Fabulously scored by then unknown 20-year-old Frank Zappa, The World’s Greatest Sinner is far from incompetent filmmaking—it’s as idiotic, crafty, and unpredictable as Carey’s performance. Placing his satire at the intersection of politics, celebrity, and the media, Sinner is thematically the missing link between A Face in the Crowd and Wild in the Streets. It’s also a skid-row psychodrama to double-bill with Ed Wood’s plea for transvestite acceptance Glen or Glenda or Spencer Williams’s stark morality play The Blood of Jesus. Perhaps someday, someone will do Clint Eastwood a favor and show Sinner with Hereafter.

Video of the Week: Los Angeles, The City in Cinema: The Killing of a Chinese Bookie (John Cassavetes, 1978)

Our video this week is a thoughtful analysis by essayist Colin Marshall of John CassavetesThe Killing of a Chinese Bookie (1978 director’s cut) as it relates to the city of Los Angeles itself. Timothy is briefly glimpsed in the restaurant scene in which Mort (Seymour Cassel) delivers the bad news.

As Marshall writes, “The action of John Cassavetes’ grotesque 1970s Los Angeles gangster movie takes place not in the margins of the city, but in a city made up of nothing but margins: mediocre eateries, empty gas stations, parking garages, and the strip club owned by its businessman-turned-hitman protagonist. Tasked with finding and killing the titular ‘Chinese bookie’ in this vast, taste-orthogonal void, he must set and stick for dear life to his own set of standards, no matter how garish or delusional they appear.”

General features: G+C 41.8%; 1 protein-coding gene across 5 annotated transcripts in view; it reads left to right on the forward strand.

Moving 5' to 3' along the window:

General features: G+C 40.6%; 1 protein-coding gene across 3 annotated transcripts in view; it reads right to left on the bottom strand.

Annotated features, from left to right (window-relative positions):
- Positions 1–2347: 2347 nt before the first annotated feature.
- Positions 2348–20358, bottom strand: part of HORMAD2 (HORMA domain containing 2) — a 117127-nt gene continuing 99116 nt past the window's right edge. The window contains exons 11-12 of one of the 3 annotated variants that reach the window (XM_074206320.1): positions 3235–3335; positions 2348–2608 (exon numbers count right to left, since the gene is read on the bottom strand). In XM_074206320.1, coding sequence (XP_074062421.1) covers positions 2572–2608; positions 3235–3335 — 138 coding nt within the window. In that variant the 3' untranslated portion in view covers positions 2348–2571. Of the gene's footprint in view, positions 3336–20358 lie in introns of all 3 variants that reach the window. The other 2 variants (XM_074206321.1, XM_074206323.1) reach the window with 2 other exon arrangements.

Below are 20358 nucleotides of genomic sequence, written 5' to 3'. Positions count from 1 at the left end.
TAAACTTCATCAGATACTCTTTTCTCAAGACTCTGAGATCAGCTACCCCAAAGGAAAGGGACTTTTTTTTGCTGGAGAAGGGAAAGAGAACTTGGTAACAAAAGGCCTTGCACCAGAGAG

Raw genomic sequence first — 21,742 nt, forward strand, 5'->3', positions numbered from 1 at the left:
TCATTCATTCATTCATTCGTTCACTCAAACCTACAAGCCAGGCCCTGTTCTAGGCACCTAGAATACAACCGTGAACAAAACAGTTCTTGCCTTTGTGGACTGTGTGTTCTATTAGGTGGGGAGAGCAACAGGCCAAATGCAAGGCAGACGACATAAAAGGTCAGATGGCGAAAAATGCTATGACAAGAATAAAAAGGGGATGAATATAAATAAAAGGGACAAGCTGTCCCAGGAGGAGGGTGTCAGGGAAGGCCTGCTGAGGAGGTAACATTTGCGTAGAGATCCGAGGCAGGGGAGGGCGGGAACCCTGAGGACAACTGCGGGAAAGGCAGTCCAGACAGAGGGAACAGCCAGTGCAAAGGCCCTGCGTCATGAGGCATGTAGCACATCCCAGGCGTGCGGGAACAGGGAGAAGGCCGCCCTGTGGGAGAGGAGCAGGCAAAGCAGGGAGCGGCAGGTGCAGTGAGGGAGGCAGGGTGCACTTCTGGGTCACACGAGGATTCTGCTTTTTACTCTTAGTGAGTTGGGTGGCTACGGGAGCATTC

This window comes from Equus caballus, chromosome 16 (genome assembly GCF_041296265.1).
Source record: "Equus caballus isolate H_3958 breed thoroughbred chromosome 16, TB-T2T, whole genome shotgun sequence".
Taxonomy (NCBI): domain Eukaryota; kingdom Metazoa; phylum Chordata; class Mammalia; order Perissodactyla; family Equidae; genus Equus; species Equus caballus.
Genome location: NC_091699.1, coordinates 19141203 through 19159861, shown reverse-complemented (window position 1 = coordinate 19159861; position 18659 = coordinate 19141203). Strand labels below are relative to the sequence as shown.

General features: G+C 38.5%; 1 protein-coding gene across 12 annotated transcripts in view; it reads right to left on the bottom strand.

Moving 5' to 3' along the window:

Quote of the Week

Although some directors consider Carey “hard to work with” his talents have been used in devious ways many times. He’ll do an incredible screen test, they tell him “thanks but no thanks” and have another actor study his performance and copy it for the actual film! 

Timothy’s son, Romeo Carey, directed him in a 1988 short called THE DEVIL’S GAS. In ’89, Timothy, (along with Johnny Legend), was a guest on the L.A. public access program, Little Art’s Poker Party. He acted out scenes from some of his films, sang “Jambalaya,” talked about Dali and making wind and said, “The combustible engine has got to go. It’s like glorifying arsenic.” 

– Psychotronic Video magazine #6, Summer 1990; interview by Michael Murphy and Johnny Legend, research by Michael J. Weldon

The Devil's Gas

Pic of the Day: “The Boy and the Pirates” revisited

I decided we needed some pirate Timothy today, so here he is once again from Bert I. Gordon‘s The Boy and the Pirates (1960). Morgan, that scurvy dog, is relishing the prospect of committing some mayhem upon young Jimmy (Charles Herbert).

The Boy and the Pirates